John Royden, Head of Research
Cash is king. That’s what you get taught on finance courses. But what is frequently less clear is how the beans get counted and what people actually mean when they talk about cashflow.
Accountants provide us with something that they call Cashflow from Operations, which is pretty much what the widget machines produce in terms of net cash, after paying interest and tax. This is set out in the Consolidated Statement of Cashflows.
But this misses out how much was spent on capital expenditure, or capex (new widget machines and money spent maintaining existing ones). That detail can be found in the accountant’s Cashflow from Investing.
So as financial analysts, we subtract capex from Cashflow from Operations to give us what we call, Free Cashflow (“FCF”).
Debt investors (banks and bond holders) or creditors are actually interested in how much cash there is to pay their interest and capital repayments on the debt. So creditors make an adjustment to FCF by adding back net interest after tax. This is called FCFF, or Free Cashflow to the Firm, and is often used to determine the riskiness and then the price or interest rate applicable to the debt.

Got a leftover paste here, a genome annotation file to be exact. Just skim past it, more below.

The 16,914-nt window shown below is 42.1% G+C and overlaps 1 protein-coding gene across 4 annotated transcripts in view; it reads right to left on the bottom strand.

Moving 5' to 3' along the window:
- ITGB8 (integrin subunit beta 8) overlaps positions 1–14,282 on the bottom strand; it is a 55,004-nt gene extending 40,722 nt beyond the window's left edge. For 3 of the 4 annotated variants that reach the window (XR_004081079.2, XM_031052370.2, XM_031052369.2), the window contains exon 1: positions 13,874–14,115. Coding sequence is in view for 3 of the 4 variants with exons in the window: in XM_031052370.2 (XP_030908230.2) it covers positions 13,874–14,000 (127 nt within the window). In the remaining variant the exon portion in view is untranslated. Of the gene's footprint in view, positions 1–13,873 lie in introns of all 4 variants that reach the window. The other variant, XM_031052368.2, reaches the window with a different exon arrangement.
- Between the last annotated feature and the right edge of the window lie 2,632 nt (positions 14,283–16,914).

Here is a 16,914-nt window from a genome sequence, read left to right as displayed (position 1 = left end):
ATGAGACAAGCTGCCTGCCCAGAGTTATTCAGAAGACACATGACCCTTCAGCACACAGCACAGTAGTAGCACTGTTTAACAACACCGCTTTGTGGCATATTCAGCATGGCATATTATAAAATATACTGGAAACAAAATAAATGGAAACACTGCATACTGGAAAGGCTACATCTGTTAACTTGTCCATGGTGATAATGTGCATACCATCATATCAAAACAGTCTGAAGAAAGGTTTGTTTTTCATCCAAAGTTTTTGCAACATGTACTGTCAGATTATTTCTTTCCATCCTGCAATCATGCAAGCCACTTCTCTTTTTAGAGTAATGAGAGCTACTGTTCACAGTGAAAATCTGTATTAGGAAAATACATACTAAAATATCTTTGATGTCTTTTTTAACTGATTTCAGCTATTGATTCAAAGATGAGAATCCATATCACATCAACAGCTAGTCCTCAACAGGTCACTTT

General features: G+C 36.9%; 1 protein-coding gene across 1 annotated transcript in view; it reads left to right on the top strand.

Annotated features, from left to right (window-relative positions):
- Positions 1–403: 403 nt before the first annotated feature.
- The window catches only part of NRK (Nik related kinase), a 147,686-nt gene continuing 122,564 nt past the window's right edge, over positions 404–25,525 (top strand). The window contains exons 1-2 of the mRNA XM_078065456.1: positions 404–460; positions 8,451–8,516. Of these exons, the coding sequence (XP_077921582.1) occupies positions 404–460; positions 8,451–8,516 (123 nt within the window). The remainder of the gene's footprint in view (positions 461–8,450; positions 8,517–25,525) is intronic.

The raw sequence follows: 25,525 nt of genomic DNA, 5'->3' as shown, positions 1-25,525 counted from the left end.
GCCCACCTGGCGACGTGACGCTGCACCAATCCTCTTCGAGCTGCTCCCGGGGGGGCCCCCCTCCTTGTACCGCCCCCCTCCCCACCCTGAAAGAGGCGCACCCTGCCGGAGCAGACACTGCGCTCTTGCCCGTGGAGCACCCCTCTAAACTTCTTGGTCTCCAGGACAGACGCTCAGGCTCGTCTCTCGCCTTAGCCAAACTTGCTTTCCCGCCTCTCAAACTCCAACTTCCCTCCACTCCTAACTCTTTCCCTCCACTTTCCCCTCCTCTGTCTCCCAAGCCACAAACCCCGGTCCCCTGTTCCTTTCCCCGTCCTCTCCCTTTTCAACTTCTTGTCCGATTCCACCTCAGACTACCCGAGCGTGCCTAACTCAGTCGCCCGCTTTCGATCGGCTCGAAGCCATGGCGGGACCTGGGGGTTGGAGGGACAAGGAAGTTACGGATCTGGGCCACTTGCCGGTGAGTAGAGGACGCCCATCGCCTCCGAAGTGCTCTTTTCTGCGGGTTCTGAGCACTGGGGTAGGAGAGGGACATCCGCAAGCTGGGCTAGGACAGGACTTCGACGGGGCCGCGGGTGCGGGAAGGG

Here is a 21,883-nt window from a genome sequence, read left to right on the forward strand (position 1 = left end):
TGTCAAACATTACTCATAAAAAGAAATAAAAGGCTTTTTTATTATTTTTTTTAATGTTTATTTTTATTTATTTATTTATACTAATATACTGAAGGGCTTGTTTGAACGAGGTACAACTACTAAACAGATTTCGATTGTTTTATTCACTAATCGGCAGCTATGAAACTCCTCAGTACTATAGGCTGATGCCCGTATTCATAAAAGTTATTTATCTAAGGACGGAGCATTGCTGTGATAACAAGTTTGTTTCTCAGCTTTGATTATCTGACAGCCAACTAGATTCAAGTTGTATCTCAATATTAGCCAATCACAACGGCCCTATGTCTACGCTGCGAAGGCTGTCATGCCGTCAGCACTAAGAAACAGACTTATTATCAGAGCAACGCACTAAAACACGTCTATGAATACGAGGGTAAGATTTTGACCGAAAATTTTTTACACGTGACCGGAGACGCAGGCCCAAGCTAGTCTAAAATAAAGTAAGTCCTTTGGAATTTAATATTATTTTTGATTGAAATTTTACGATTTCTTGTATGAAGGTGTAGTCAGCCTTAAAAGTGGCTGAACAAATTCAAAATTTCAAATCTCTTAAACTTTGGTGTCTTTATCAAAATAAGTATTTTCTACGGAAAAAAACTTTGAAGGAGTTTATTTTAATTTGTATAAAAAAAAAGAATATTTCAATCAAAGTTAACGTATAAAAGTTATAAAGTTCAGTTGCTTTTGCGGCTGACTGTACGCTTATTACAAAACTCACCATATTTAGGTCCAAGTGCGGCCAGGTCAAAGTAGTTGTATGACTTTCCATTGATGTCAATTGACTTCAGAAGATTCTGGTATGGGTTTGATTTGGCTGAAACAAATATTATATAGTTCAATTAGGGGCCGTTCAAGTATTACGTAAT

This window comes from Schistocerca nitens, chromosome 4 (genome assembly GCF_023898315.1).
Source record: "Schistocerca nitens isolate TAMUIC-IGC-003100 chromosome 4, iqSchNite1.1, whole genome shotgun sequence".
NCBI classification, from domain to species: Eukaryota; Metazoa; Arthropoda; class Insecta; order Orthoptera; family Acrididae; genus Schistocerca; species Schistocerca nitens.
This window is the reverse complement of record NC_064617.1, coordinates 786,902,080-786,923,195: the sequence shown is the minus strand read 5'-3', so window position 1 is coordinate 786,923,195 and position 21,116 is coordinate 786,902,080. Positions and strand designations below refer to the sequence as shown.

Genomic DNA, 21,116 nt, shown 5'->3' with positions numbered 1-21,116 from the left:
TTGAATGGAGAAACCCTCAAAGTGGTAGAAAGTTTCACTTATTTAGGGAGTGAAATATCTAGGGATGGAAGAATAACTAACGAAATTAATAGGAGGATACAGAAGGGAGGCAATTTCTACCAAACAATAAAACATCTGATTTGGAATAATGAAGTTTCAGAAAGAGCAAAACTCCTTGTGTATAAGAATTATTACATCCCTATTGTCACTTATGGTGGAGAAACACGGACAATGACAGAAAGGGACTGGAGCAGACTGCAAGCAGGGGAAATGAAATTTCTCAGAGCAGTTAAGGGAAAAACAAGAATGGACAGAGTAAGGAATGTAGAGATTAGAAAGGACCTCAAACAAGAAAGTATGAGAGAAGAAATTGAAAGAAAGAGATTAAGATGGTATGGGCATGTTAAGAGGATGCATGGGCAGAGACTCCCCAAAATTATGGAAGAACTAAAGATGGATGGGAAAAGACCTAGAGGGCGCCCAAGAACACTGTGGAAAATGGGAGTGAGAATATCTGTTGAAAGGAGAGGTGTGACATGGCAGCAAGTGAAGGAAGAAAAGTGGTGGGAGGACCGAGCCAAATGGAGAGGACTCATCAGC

Lastly, equity investors want to know what cash is going to be available for reinvestment and then for their dividends and, finally share repurchases. So shareholders take FCF, deduct preference share dividends and also changes in debt to understand their historic cashflows. Using the same basis they predict their cashflows out into the future as well. This is called FCFE, or Free Cashflow to Equity, and it is this that forms the starting point for many company valuations.
My advice is, when you are reading financial reports penned by analysts, just be certain to be sure exactly which cashflows are being talked about.